Wednesday, February 14, 2018

One year

It's been one year since Palestine. 

It's been one year since an unlikely Yes turned my reality on its head, pulled a chain that set in motion a series of events that changed my entire life. 

It has been one year and a million heartbreaks. One year and so many goodbyes. One year and the shedding of identity, reorienting to the essential self; one year and a thousand, rolled into one.

It has been one year since my homing device took me as close to the Iran of my childhood as I had ever been. One year since a long held back part of me rose up and said 'enough', said 'I am still here', said 'don't forget.'

One year since I gave myself to the process. Since I said, yes, even if. 

Yes, even if I lose you.

Yes, even if I hurt. 

Yes, even if it is difficult. 

Yes, even if I am afraid.

It has been one year since deception and hypocrisy and self-aggrandizement left an awful taste in my mouth, and I said No, walked away, closed the door. 

One year since I wiped my eyes clean of the smoke in the mirror. 

Since then, despite the losses (maybe because), I have opened a door I had closed shut ten years ago. Ten years ago, I walked away from writing because what I had to write was too scary. Because the story that I had to tell felt too big. Because I didn't have the tools to hold myself intact and allow the story to come through. It was a mighty flood, and it was going to take me out. I chose survival, as I have so many times in my life. 

And so for ten years, I closed the book and I practiced. I taught myself how to sit with difficulty. I taught myself how to breathe when I wanted to run. I learned how to be intimate and have boundaries with the object of my attention, how to give a thing space, how to be patient. I learned about flow. I learned how to let the thing talk to me and tell me what it is; I learned that forcing my will does not create a spacious, generous thing, a thing with wings.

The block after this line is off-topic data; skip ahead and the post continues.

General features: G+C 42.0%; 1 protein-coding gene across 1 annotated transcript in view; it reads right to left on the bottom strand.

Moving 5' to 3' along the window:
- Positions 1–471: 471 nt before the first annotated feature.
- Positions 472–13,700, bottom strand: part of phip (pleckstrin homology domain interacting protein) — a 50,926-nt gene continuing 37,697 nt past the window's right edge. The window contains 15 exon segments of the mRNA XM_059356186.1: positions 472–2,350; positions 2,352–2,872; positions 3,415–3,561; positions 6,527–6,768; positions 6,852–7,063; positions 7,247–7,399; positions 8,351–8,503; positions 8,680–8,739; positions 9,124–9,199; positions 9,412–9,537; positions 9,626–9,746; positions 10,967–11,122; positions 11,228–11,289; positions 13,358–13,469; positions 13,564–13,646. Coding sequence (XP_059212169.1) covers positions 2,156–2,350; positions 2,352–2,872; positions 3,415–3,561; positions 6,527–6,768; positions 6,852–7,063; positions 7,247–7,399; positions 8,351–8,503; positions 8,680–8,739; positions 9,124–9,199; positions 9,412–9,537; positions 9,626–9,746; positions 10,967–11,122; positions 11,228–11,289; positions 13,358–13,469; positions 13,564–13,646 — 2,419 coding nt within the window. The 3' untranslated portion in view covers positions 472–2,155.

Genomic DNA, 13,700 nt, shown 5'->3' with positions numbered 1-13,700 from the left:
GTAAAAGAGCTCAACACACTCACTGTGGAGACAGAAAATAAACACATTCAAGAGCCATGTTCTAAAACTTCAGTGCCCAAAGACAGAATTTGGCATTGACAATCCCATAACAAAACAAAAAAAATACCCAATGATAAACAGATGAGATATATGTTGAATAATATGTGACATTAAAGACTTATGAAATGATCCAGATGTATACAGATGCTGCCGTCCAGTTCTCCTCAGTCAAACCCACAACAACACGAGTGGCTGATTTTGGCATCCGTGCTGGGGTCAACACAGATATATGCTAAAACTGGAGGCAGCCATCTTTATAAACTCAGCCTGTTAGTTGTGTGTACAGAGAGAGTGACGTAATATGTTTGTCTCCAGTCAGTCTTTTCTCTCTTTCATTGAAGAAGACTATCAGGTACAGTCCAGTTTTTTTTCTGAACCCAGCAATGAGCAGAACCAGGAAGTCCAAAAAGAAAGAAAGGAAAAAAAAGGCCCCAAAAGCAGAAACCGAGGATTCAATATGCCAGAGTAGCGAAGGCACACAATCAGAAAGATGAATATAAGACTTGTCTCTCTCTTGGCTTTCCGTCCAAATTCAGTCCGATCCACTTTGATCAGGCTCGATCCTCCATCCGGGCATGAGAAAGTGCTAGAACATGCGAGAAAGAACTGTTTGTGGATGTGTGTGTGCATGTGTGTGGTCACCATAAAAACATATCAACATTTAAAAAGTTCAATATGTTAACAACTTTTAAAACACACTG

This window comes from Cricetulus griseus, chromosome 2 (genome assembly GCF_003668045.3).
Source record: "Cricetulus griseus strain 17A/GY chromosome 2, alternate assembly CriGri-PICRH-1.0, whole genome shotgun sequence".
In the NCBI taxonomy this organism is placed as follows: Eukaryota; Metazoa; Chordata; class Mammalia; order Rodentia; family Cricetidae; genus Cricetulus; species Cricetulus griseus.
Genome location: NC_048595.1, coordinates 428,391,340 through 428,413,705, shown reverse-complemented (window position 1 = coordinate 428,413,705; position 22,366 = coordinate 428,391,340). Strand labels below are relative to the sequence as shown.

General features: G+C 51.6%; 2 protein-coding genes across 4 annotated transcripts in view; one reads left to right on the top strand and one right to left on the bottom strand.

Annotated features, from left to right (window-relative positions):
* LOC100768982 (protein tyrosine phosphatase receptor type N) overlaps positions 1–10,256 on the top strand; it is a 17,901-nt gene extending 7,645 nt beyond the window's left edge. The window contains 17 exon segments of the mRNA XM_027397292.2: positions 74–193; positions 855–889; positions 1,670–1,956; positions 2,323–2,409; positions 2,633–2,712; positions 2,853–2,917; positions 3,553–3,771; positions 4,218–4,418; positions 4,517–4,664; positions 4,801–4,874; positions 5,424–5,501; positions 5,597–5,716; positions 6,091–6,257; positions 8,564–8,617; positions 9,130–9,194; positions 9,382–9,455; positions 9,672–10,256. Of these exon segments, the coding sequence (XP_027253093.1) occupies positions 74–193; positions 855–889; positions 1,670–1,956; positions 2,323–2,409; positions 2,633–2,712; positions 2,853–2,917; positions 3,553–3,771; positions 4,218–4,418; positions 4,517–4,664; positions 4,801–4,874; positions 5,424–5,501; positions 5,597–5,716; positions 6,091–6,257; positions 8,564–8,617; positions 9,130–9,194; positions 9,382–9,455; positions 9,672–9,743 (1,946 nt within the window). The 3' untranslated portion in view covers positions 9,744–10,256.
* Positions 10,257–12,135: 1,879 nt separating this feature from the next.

I learned to listen. 

I learned that creating is a balancing act of softness and boundary. I learned about structure and integrity, focus and play. 

I learned how to show up, and how to get out of the way.

I learned to not expect growth, but to create the conditions for it. 

I walked away from writing to practice Yoga, and unbeknownst to me, I learned how to write from Yoga. I learned to trust the process, however long it may need to take. 

With Palestine, came the story I had tucked away. It came to me loud. It came to me in dreams, mid-practice, everywhere. It kept me up at night, consumed me until I had no choice. I had to say Yes. 

Palestine gave me voice. Gave me courage. Gave me new eyes, a broken heart. It reminded me that truth telling is a full time job, that practice must include everything. That self-interest gets in the way of deep practice. That deep roots are stubborn and will send up new shoots even if you are far away from home. 

So I retreated even more, into the woods. I brought the outside in. I grew plants and tended to their tender leaves, spoke to them in reassuring terms, all the while, speaking to the fearful one inside: Yes, you can write. Yes, you are the only one who can tell this story. Yes, ask the difficult questions, write the things you are afraid of saying aloud. Tell the truth, even if it's different than what you expected. Be brave. Say: Yes, Yes, Yes. 

I resolved to be someone I could trust (Satya). Someone who would do the thing they said they would do. The person I was afraid of being all along. 

So everyday, I sit at a desk surrounded by growing, unfurling things, and I put pen to paper. Most days, if I observe the correct vinyasa, the voice that says no, you can't stays behind the door, grows bored, leaves. And when it barges in with its doomsday scenarios, I don't fight it. I get up, move my body, breathe into the parts that lift and expand under my attention, and let the flow of creativity be what it is: wild, untamable, fluid. 

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